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Ortmann Saws Through See's Defense to Win 14.1 Championship
Jul 16, 2007, 11:13 AM

Ortmann remains passionate about straight pool.
East Brunswick, N.J. — When Oliver Ortmann won the 1989 U.S. Open Straight-Pool title, the 22-year-old from West Germany was a distant long shot against American Steve Mizerak in a game dominated by the U.S. Eighteen years later, he was the prohibitive favorite against Huidji See of the Netherlands in a game that has been mastered by Europeans and nearly forgotten in America.

In a cat-and-mouse final, Ortmann edged See, 200-171, to win the second annual World 14.1 Straight Pool Championship, produced by U.S.-based Dragon Promotions. The competition is in part an effort to repopularize straight pool in America, and its two champions so far both have hailed from Germany, including Thorsten Hohmann in 2006.

John Schmidt, perhaps the best straight-pool player in America, had no bones to pick with this year’s winner.

“Oliver plays straight pool the way I think it should be played — flowing, confident and natural,” he said. “He outplayed everyone here this week. He really is a world champion."

Ortmann outlasted a tough, 64-player international field in the six-day championship, held July 9-14 at the Hilton East Brunswick. The format called for a six-group round-robin stage to winnow the field to 32, double-elimination through 16, and then single-elimination to determine the winner. Only two Americans made the quarterfinals — Schmidt, and on-and-off-again pool pro Danny Harriman.

Ortmann had a close call against Harriman in the semifinals. "I practiced hard for this event — six hours a day of only straight pool, and I'm a much better player this year for it," warned Harriman. Ortmann looked like he would cruise at the onset, but Harriman came back with a 70-ball run and gave the German many second thoughts. But Ortmann would not be denied and closed out the match, 200-123.

In the other semifinal, See matched up again with Austria's Martin Kempter. See demolished Kempter in the round of 32, and the second time would be the same as See cruised, 200-41.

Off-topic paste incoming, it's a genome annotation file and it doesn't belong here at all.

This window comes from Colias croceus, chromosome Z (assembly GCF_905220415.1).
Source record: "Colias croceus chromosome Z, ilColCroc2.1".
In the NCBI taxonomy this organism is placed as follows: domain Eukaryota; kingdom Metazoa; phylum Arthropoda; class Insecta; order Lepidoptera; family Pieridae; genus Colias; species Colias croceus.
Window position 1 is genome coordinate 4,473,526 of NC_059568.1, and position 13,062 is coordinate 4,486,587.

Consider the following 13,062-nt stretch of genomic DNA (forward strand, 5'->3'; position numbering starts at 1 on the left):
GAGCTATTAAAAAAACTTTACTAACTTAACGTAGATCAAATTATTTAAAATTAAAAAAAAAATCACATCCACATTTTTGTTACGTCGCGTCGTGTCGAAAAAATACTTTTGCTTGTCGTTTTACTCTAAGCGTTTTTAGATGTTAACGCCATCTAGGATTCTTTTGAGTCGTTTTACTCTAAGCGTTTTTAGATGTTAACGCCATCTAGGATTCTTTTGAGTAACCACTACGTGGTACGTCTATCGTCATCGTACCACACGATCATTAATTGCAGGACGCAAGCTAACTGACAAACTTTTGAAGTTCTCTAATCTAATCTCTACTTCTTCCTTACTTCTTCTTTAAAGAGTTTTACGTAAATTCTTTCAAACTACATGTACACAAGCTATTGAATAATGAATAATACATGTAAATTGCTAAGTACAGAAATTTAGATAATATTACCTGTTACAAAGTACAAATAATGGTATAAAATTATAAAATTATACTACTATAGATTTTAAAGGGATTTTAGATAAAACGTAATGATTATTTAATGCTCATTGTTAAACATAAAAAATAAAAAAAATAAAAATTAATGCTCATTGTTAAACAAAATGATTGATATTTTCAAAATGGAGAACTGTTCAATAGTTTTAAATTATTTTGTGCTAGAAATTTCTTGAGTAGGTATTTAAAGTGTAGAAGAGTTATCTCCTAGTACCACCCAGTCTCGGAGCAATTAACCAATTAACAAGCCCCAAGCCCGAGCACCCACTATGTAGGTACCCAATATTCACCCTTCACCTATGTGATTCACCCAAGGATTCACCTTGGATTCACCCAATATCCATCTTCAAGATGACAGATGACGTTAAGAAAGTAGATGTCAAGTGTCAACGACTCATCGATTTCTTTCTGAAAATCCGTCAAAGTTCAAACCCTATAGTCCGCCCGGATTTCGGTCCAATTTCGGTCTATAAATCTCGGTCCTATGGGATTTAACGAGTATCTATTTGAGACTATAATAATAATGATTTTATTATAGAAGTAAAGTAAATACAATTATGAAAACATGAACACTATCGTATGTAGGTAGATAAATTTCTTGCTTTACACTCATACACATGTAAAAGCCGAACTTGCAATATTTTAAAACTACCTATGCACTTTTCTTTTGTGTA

The two finalists had played a multitude of straight pool to get to the title match. See had played a total of 12 matches with 3 losses and 9 wins and over 1,400 balls pocketed in the event. Ortmann had played 13 matches with 2 losses and 11 wins and over 1,700 balls pocketed.

The match see-sawed with See leading, and then Ortmann, and back and forth again as neither player could post runs of more than 25 balls at a time. The nerves were showing.

"The first player to run 40 balls is going to win this match," observed Niels Feijen of the Netherlands, speculating that such a swing in momentum would dishearten the opposing player.

In the end, Ortmann initiated a safety battle that eventually led to an open table-length chance for Ortmann. "The Machine" from Germany made the shot and ran a nervy 18 balls to claim the title 200-171.

"This title means a lot to me. The fans here watching as well as myself understand what straight pool means. We all love straight pool," said Ortmann in his championship speech to the fans.

His victory, and this championship, helped cap a long-fulfilled prediction he made way back in 1989 after winning the U.S. Open.

“There are many great players in Europe, but we are all young, between 20 and 25 years old,” he said after beating Mizerak. “We still have much to learn, but I think in five years or so we will be even with the Americans.”

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